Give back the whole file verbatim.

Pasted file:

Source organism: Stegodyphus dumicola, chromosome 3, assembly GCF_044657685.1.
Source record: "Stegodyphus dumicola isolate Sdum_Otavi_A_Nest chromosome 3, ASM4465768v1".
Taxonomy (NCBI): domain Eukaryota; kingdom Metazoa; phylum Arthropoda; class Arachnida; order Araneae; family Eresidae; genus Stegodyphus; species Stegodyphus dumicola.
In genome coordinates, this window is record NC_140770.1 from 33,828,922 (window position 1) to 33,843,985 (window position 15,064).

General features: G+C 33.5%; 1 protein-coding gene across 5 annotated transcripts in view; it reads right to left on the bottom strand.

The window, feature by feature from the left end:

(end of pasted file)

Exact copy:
Source organism: Stegodyphus dumicola, chromosome 3, assembly GCF_044657685.1.
Source record: "Stegodyphus dumicola isolate Sdum_Otavi_A_Nest chromosome 3, ASM4465768v1".
Taxonomy (NCBI): domain Eukaryota; kingdom Metazoa; phylum Arthropoda; class Arachnida; order Araneae; family Eresidae; genus Stegodyphus; species Stegodyphus dumicola.
In genome coordinates, this window is record NC_140770.1 from 33,828,922 (window position 1) to 33,843,985 (window position 15,064).

General features: G+C 33.5%; 1 protein-coding gene across 5 annotated transcripts in view; it reads right to left on the bottom strand.

The window, feature by feature from the left end: